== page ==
KLM: Brawl breaks out on board flight to Ibiza
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Holidaymakers jetting off to Spain this year will be subject to new rules on all-inclusive alcohol in some parts of Majorca and the Balearics. The rules have been put in place by regional governments in a bid to address the “issues of over-consumption of alcohol” according to HotelManagement.net.
Although initial concerns thought the ban might apply to the entity of Majorca, it has since been decided the rule will only be in force in Magaluf and El Arenal on the island.
Similar rules are also in place in the Balearic Islands hotspot of Ibiza.
The regional government said that the law would “force a real change in the tourism model of those destinations”.
Under the new legislation, happy hours, pub crawls and two-for-one drinks will also be banned.
The rule also bans the sale of alcohol in shops between 9.30pm and 8am, and forbids the advertising of party boats in designated areas.
Balearic Islands Tourism minister Iago Negueruela said in London last week: “We want British tourists.
“We don’t want this type of tourism. British tourism is essential for our islands.
“We share with the British Government the view that some images of British tourists are embarrassing.
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“We want to put a stop to bad behaviour.
“From April to May this year we will increase the police presence in these areas and the number of inspectors.
“We will have zero tolerance for tourism excesses.”
Travel body ABTA has said it “strongly supports” the changes.
In a statement, ABTA said: “Some of the measures introduced by the Balearic Islands authorities to limit anti-social behaviour have potential to cause confusion for UK holidaymakers, so we welcome the recent clarification from the authorities, including that the restrictions will only apply to certain limited areas in Mallorca and Ibiza rather than the whole of the Balearics as originally proposed.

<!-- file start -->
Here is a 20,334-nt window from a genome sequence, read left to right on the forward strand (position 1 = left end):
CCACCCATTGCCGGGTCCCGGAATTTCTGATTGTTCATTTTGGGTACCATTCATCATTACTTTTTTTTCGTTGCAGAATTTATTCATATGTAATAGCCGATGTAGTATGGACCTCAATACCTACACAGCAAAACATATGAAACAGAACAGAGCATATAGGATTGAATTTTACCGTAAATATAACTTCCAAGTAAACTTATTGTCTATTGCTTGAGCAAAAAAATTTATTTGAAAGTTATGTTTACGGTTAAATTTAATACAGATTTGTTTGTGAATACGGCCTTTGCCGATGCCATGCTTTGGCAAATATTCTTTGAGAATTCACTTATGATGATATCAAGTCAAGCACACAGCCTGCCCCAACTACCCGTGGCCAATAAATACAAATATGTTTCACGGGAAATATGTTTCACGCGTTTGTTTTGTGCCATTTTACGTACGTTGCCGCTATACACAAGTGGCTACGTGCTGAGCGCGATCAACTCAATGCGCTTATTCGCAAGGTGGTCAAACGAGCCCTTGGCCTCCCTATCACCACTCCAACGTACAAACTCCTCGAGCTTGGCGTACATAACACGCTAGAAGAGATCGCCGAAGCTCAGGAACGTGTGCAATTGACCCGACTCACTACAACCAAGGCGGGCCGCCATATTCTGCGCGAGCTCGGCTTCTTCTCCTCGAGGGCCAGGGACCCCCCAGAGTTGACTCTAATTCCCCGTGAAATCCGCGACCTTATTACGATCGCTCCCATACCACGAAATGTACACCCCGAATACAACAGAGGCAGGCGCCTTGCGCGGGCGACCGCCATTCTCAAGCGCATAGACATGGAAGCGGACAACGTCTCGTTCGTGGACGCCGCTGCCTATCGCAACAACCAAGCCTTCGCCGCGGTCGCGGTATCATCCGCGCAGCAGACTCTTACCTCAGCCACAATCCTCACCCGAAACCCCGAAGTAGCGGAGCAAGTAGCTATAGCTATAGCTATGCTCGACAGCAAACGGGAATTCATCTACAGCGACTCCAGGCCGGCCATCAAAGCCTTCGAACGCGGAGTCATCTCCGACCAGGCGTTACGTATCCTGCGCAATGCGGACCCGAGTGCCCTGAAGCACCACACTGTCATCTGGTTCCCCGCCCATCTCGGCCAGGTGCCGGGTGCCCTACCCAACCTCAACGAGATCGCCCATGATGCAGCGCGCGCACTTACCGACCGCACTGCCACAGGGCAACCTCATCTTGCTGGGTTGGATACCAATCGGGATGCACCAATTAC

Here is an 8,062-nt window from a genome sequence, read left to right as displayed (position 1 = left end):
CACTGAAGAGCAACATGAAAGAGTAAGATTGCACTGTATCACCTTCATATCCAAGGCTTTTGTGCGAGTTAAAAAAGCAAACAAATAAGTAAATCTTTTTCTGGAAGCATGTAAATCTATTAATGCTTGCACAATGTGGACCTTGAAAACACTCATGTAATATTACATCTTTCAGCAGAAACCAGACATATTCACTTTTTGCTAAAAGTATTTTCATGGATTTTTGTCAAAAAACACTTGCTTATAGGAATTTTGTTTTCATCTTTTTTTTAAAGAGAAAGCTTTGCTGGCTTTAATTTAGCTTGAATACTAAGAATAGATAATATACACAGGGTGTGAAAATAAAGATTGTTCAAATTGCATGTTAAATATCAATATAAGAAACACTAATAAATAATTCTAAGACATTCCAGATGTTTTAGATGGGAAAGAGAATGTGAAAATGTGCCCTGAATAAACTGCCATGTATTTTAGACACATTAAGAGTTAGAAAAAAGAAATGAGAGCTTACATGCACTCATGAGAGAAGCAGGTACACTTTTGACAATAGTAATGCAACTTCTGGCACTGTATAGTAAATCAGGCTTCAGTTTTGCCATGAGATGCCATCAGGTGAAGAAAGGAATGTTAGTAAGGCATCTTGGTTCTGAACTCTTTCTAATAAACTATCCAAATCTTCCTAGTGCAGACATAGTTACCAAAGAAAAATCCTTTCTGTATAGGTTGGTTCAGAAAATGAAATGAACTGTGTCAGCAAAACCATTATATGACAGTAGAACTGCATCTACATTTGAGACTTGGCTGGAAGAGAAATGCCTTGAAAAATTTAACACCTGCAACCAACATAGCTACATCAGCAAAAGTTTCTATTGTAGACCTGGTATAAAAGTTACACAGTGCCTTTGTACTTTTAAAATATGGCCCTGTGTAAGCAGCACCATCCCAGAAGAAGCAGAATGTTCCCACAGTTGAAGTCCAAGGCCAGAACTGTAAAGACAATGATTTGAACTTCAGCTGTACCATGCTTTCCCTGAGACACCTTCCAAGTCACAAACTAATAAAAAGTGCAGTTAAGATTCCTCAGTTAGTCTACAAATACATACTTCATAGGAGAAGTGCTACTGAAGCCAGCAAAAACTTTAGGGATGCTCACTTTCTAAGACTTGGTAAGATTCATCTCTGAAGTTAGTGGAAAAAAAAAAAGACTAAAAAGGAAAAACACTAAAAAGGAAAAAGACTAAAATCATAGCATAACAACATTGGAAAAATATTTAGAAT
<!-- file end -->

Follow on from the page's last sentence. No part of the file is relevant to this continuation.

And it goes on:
“It is important to note that the limits on alcoholic drinks in all-inclusive hotels does not apply to any holidays booked before 23 January 2020, for travel during 2020.
“For all-inclusive holidays booked after that date, we recommend that customers check with the agent or operator selling the holiday, as the exemption will still apply if there was an existing contract between the hotel and the tour operator agreed before that date.
“ABTA will continue to engage with the Balearic Islands Government, ABTA Members and other parties, to encourage clear communication and exchange of information, in order to ensure holidaymakers travelling to hotels in the designated areas enjoy a positive customer experience.”
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